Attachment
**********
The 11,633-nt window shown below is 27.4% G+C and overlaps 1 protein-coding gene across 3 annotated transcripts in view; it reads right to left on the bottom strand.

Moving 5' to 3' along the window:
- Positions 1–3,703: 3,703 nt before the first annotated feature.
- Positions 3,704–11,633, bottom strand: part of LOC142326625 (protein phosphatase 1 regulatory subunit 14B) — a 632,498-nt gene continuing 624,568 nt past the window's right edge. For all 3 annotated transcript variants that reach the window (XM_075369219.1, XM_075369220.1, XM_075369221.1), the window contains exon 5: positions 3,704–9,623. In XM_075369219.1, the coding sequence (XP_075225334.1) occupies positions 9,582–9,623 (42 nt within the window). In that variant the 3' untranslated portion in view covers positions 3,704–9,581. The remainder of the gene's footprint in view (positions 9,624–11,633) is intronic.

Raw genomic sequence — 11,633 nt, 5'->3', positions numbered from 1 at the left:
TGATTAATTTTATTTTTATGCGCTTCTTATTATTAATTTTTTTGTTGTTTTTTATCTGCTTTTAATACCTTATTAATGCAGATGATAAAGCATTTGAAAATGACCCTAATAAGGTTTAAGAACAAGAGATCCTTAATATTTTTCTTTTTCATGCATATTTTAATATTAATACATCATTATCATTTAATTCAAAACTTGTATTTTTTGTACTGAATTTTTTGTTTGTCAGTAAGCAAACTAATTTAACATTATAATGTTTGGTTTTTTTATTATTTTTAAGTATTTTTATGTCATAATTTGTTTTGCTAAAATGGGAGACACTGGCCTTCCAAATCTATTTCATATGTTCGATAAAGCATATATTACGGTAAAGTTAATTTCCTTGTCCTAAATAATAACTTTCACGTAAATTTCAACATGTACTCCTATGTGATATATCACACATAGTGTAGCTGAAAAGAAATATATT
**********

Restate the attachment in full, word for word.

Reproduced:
The 11,633-nt window shown below is 27.4% G+C and overlaps 1 protein-coding gene across 3 annotated transcripts in view; it reads right to left on the bottom strand.

Moving 5' to 3' along the window:
- Positions 1–3,703: 3,703 nt before the first annotated feature.
- Positions 3,704–11,633, bottom strand: part of LOC142326625 (protein phosphatase 1 regulatory subunit 14B) — a 632,498-nt gene continuing 624,568 nt past the window's right edge. For all 3 annotated transcript variants that reach the window (XM_075369219.1, XM_075369220.1, XM_075369221.1), the window contains exon 5: positions 3,704–9,623. In XM_075369219.1, the coding sequence (XP_075225334.1) occupies positions 9,582–9,623 (42 nt within the window). In that variant the 3' untranslated portion in view covers positions 3,704–9,581. The remainder of the gene's footprint in view (positions 9,624–11,633) is intronic.

Raw genomic sequence — 11,633 nt, 5'->3', positions numbered from 1 at the left:
TGATTAATTTTATTTTTATGCGCTTCTTATTATTAATTTTTTTGTTGTTTTTTATCTGCTTTTAATACCTTATTAATGCAGATGATAAAGCATTTGAAAATGACCCTAATAAGGTTTAAGAACAAGAGATCCTTAATATTTTTCTTTTTCATGCATATTTTAATATTAATACATCATTATCATTTAATTCAAAACTTGTATTTTTTGTACTGAATTTTTTGTTTGTCAGTAAGCAAACTAATTTAACATTATAATGTTTGGTTTTTTTATTATTTTTAAGTATTTTTATGTCATAATTTGTTTTGCTAAAATGGGAGACACTGGCCTTCCAAATCTATTTCATATGTTCGATAAAGCATATATTACGGTAAAGTTAATTTCCTTGTCCTAAATAATAACTTTCACGTAAATTTCAACATGTACTCCTATGTGATATATCACACATAGTGTAGCTGAAAAGAAATATATT